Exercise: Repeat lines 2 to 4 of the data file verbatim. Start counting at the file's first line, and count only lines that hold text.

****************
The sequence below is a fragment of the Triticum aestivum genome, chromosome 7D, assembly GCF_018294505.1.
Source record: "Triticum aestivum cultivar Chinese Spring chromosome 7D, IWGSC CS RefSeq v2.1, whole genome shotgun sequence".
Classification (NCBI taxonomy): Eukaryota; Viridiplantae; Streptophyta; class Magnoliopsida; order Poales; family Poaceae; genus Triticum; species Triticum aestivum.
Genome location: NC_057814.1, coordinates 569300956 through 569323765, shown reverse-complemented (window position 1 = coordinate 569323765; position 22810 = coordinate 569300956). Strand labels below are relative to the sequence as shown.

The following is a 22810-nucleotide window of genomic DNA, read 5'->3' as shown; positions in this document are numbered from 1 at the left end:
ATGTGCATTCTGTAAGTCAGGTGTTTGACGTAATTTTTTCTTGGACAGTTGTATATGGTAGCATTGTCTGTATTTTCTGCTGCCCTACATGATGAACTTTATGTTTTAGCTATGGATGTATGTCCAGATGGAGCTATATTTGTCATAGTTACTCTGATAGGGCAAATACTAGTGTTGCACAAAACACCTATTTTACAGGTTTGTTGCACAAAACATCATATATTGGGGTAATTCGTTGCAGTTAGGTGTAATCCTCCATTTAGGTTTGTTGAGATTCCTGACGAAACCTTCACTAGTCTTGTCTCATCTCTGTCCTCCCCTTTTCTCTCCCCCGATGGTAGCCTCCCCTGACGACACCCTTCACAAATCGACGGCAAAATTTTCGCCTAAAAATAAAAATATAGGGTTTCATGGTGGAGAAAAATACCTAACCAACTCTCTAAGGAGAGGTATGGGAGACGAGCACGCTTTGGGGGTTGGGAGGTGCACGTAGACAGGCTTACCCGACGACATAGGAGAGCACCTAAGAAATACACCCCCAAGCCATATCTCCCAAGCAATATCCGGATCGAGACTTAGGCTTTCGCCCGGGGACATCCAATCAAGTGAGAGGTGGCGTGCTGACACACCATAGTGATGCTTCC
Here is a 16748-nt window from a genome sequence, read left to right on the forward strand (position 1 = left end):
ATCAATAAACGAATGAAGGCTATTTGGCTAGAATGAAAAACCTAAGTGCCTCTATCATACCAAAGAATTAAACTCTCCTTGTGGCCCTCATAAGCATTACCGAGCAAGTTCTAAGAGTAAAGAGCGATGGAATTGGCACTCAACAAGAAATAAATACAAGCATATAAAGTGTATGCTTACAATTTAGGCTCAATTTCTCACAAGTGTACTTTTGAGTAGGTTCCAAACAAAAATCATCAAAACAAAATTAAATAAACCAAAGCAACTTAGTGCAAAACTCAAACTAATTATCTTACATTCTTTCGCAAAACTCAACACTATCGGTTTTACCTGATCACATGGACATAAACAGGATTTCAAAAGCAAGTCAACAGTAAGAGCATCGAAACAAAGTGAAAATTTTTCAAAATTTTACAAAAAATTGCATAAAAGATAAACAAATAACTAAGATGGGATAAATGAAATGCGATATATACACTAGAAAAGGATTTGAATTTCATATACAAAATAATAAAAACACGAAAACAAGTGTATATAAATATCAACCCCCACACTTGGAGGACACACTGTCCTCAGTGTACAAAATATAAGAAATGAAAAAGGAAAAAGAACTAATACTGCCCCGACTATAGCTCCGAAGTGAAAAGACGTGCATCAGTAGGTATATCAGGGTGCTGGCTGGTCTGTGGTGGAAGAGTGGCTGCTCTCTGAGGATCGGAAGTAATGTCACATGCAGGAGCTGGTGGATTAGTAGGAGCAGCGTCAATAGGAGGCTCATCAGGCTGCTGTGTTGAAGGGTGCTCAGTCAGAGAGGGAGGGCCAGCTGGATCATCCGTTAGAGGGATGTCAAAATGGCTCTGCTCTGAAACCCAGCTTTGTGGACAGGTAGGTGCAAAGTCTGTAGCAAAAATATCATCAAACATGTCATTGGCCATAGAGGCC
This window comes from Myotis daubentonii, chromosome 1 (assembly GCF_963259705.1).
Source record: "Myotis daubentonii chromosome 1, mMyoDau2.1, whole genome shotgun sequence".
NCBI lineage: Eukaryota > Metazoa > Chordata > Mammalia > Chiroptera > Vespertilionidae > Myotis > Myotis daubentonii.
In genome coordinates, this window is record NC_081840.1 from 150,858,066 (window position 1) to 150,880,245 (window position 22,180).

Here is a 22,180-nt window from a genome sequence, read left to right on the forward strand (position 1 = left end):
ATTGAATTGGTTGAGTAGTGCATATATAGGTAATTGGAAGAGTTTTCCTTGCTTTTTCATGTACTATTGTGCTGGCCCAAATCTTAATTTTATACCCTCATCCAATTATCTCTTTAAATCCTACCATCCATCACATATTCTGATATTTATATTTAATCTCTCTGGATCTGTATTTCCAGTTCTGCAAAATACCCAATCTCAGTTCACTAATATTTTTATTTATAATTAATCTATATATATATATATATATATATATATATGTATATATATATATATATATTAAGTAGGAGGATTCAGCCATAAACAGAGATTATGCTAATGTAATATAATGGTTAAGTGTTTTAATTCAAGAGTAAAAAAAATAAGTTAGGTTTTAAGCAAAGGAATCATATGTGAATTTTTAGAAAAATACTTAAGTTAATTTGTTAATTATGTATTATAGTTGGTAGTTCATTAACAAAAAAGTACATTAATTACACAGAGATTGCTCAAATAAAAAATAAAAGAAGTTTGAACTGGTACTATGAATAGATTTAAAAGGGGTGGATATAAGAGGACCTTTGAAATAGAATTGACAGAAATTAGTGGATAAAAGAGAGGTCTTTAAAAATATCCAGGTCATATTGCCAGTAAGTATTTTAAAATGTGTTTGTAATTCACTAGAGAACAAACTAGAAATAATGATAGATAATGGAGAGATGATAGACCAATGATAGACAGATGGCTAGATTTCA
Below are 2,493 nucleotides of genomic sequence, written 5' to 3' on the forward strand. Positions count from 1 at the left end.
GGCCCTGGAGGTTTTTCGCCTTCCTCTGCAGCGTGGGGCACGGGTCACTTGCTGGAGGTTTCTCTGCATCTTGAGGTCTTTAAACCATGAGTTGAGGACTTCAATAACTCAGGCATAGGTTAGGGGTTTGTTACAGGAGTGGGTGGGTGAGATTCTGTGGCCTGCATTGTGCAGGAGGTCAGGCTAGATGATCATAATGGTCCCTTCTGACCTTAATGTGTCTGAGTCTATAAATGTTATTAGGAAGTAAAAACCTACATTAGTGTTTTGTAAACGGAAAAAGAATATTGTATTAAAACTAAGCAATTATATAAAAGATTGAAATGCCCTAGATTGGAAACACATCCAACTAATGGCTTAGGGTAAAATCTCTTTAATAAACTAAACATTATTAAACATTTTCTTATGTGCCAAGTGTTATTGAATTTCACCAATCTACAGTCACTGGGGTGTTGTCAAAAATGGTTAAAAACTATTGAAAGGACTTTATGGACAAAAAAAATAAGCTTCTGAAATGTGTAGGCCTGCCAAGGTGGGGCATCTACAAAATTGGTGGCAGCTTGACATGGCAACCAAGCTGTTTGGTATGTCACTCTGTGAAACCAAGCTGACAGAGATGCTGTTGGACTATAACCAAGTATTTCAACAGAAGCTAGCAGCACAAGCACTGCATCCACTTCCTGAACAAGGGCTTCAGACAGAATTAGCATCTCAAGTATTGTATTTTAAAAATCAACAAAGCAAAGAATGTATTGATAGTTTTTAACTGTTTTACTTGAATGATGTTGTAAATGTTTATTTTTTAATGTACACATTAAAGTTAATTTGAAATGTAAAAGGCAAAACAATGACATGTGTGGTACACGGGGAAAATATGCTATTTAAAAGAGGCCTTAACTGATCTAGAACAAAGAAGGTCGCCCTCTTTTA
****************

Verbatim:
Source record: "Triticum aestivum cultivar Chinese Spring chromosome 7D, IWGSC CS RefSeq v2.1, whole genome shotgun sequence".
Classification (NCBI taxonomy): Eukaryota; Viridiplantae; Streptophyta; class Magnoliopsida; order Poales; family Poaceae; genus Triticum; species Triticum aestivum.
Genome location: NC_057814.1, coordinates 569300956 through 569323765, shown reverse-complemented (window position 1 = coordinate 569323765; position 22810 = coordinate 569300956). Strand labels below are relative to the sequence as shown.